Welcome to Charlotte, Ron Carlee. You are taking over as manager of a wonderful city, but you certainly have your work cut out for you.
Far more than when your predecessor, Curt Walton, was named manager in 2007 and when his predecessor, Pam Syfert, was selected in 1996, Charlotte faces daunting challenges and needs a manager who will do more than primarily keep a steady hand on the tiller.
You take over a city that has already annexed just about all it can, and needs a different way to grow the tax base. It is a city whose geography features sharp socioeconomic divides. On one side of that divide are people struggling to get by; on the other are some people who seek to secede rather than continue to bear the majority of the tax burden.
You will report to a City Council that can’t seem to pass a budget or capital plan that makes smart investments in the city’s future. Competing agendas are natural, but the animosity (and inexperience) on your City Council has at times undercut its ability to be effective.
On top of those megatrends, you face a number of burning fires. The legislature wants to take the city’s airport. The council and public are divided over a $119 million streetcar extension. The council is pushing for a restaurant tax increase of close to $1 billion to fund a $144 million request from the Carolina Panthers.
Mayor Anthony Foxx says that in all your time as manager in Arlington County, Va., you “managed to do that job with virtually no one mad at him.” We’d be amazed if you can pull that off here, but here are a few ideas that might help toward that end:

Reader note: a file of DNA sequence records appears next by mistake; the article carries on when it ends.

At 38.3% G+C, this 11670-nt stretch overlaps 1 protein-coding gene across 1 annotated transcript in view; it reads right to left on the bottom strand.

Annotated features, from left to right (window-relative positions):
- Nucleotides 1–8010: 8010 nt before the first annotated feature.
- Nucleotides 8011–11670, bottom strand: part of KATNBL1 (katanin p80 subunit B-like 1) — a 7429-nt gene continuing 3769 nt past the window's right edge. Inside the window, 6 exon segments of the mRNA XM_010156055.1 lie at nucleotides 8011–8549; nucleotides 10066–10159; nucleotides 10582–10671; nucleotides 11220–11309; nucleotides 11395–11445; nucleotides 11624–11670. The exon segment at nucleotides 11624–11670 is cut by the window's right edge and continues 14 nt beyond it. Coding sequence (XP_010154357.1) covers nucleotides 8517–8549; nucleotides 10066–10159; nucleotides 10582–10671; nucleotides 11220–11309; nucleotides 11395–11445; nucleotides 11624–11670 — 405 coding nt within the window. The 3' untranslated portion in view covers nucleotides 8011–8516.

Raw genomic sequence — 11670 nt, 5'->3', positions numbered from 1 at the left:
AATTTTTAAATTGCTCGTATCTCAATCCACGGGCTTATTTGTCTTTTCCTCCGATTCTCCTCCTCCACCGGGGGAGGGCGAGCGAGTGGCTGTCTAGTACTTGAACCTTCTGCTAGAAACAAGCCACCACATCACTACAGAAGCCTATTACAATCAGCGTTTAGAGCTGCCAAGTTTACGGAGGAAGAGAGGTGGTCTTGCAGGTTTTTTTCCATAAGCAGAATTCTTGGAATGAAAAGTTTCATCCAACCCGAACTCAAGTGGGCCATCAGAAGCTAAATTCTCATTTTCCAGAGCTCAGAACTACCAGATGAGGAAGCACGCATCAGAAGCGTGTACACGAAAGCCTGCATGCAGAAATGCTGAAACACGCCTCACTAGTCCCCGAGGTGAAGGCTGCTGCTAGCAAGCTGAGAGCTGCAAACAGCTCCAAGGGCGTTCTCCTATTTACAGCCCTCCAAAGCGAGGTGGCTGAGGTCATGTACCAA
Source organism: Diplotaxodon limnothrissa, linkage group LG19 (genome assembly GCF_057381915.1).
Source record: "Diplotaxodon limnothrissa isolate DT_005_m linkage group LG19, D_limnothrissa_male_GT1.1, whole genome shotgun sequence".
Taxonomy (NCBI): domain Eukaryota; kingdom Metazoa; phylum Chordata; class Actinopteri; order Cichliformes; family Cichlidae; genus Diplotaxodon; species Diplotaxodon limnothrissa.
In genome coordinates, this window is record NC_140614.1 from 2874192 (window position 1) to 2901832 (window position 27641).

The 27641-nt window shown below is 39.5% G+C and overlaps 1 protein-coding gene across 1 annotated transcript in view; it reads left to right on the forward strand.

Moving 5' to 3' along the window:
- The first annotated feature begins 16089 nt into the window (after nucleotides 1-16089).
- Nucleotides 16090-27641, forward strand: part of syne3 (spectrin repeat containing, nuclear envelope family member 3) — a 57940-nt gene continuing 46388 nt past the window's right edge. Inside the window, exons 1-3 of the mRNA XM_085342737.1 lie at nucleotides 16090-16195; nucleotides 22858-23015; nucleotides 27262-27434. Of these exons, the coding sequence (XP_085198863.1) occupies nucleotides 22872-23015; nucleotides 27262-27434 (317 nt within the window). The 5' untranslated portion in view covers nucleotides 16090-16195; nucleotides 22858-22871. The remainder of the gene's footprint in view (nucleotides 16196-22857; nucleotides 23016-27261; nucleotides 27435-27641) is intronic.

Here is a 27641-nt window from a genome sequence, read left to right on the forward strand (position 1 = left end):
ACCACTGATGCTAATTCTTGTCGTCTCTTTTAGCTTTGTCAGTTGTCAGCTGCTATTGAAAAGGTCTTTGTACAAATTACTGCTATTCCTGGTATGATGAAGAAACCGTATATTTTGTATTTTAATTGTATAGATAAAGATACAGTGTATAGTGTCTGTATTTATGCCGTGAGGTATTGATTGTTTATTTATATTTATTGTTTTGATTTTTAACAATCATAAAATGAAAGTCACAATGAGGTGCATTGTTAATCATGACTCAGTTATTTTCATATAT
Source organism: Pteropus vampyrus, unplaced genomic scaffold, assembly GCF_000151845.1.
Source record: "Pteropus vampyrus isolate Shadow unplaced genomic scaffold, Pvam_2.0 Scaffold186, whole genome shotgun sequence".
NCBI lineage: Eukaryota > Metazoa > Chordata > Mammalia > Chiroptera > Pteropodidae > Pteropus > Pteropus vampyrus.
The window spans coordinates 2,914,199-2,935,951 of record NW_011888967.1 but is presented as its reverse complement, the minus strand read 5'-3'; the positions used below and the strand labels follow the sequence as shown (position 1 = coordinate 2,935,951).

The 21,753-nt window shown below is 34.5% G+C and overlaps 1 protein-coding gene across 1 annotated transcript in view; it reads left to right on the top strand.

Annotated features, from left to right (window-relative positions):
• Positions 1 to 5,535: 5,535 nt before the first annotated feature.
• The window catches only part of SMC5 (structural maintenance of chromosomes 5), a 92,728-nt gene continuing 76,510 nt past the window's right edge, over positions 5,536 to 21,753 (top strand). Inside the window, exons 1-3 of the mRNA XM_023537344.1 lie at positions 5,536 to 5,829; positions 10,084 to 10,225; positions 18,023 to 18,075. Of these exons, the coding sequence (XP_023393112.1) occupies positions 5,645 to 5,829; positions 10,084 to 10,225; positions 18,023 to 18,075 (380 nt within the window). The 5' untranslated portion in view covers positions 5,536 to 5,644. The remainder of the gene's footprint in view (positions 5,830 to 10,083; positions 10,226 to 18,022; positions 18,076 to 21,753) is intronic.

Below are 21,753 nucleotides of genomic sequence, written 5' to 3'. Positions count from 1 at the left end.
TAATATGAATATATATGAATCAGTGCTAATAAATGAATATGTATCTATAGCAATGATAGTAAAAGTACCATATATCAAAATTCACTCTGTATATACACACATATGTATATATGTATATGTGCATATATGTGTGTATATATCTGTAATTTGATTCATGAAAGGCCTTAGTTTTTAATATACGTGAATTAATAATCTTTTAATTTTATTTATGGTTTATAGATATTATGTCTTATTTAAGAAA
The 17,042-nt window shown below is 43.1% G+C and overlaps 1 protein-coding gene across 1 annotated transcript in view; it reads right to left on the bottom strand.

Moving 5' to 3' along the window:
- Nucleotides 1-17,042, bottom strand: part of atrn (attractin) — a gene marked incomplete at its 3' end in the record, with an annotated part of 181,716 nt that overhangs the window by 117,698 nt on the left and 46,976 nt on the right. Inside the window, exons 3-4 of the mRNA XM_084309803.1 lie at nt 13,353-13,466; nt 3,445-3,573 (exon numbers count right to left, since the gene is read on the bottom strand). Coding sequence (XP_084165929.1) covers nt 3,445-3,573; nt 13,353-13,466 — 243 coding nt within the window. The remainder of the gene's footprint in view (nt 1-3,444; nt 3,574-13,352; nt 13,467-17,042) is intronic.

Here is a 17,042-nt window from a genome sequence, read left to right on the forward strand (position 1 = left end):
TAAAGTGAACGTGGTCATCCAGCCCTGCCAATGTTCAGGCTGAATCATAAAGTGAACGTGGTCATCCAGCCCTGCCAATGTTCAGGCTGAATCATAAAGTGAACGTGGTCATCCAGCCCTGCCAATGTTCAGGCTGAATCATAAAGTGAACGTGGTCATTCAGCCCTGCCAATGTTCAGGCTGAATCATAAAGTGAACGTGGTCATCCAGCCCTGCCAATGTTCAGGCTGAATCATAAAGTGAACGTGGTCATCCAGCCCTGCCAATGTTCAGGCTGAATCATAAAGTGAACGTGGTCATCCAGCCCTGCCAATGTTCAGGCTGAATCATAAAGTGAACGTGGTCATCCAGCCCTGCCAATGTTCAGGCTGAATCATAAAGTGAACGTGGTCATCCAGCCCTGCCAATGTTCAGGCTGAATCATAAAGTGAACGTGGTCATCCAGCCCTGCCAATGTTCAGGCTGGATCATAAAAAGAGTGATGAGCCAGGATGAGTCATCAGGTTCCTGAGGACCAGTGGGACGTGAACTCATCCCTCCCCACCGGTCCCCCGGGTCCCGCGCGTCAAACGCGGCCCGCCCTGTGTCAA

• Be transparent with the City Council and the public, and communicate proactively. This has not been a strength of Charlotte or Mecklenburg County government. Maybe you can help. A little openness goes a long way. You could have a staff member be a constant thorn in the side of the management team, reminding them about the public’s need for information. The Observer’s editorial board, and we bet many other journalists, would be up for periodic meetings with you to talk about what’s going on.
• On a related note, encourage public debate over big issues. Want people to trust their city government? Don’t propose billion-dollar restaurant tax increases without explaining what they’re for. Don’t push a billion-dollar capital plan without having considerable public discussion of it. Don’t say you can’t release a report on airport security because the TSA has labeled it as classified when it hasn’t.
• Build a relationship with the governor and the legislature. Things have been rocky between Charlotte and the honorables in Raleigh of late. Maybe you can help build a bridge there. Go meet with Gov. Pat McCrory and others.
• Take a broader view of the city. We’re an interconnected region, and most problems don’t stop at the city limits. Work closely with the leaders of Mecklenburg and surrounding counties; some problems can be better solved with a little collaboration.
A word about your pay. Some people will understandably be offended that the Charlotte city manager in 2013, at $290,000, makes almost 40 percent more than the Charlotte city manager in 2007. But we also recognize that’s not just a Charlotte phenomenon – that you’re being paid what the market will bear.
If you can effectively tackle everything you’re about to face, you’ll be worth it.